The Cape Arago Highway west of Charleston  leads to some of the most dramatic beaches and interesting state parks on the coast. Among the several beaches on the road to Cape Arago , the strand at Sunset Bay State Park (13030 Cape Arago Hwy., 541/888-4902 information, 800/452-5687 reservations) is the big attraction because its sheltered shallow cove, encircled by sandstone bluffs, is warm and calm enough for swimming, a rarity in the Pacific Ocean north of Santa Barbara, California.
In addition to swimmers, divers, surfers, kayakers, and boaters, many people come here to watch the sunset. Local legend tells that pirates hid out in this well-protected cove.
A four-mile cliff-side segment of the Oregon Coast Trail  from Sunset Beach south is the best way to appreciate the sea stacks and islands between here and Cape Arago. Good views of Cape Arago Lighthouse across the water can be had along this route. Listen for its unique foghorn. For a short hike, follow the signs from the mouth of Big Creek to the viewpoint overlooking Sunset Bay.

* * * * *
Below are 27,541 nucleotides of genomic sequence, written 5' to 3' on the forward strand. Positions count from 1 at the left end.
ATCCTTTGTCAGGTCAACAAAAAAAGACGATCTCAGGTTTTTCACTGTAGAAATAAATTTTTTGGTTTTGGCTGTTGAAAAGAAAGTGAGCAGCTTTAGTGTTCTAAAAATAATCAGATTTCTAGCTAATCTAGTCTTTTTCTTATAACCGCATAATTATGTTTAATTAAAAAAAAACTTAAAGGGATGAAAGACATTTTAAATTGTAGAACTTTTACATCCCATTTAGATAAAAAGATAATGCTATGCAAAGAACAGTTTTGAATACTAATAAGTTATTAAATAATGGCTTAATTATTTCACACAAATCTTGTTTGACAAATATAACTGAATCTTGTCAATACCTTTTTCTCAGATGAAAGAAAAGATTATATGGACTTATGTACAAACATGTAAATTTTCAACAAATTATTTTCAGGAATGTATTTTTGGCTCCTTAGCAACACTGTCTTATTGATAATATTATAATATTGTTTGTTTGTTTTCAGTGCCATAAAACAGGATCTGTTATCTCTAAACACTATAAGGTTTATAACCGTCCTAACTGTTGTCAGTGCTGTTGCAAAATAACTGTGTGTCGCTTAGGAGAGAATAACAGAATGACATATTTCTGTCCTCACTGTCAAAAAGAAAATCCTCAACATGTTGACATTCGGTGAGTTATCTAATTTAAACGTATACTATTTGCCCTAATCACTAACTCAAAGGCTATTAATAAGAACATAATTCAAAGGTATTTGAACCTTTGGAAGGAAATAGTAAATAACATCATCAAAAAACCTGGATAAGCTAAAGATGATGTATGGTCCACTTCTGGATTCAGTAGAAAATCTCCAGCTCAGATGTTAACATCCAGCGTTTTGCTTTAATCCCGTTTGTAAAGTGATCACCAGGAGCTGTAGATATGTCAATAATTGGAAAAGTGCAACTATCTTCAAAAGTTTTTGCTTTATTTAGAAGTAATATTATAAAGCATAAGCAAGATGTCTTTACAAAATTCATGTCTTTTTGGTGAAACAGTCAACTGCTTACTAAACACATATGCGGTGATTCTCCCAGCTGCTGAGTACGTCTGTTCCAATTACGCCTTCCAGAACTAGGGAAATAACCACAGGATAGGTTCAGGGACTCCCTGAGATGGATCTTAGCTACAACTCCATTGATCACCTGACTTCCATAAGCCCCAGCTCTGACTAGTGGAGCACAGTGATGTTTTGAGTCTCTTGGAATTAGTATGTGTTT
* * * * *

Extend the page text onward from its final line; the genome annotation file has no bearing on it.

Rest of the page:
The Cape Arago Lighthouse is located on Chief Island, linked to the mainland by a steel-truss bridge. For the local Coos Indians, Chief Island and the adjacent shoreline was a traditional burial ground, though after the building of the first lighthouse in 1866, the Coast Guard no longer allowed native burials. However, the island continued to have a sacred significance for the Coos.
A total of three different structures have served as the lighthouse on Chief Island. Then, after 140 years of service, on Jan. 1, 2006, the lighthouse was decommissioned. Oregon ’s congressional delegation in 2008 successfully maneuvered to transfer Chief Island, the adjacent shoreline, and the Cape Arago Lighthouse to the Confederated Tribes of the Coos, Lower Umpqua, and Siuslaw Indians.
As part of the agreement, the Native Americans have pledged to maintain the lighthouse and make it available “to the general public for educational, park, recreational, cultural, or historic preservation purposes at times and under conditions determined to be reasonable by the Secretary of the Interior.”
The island will again primarily be used as a burial ground, though the Tribes have also discussed building an interpretive center on the mainland. The lighthouse and Chief Island is currently not open to the public.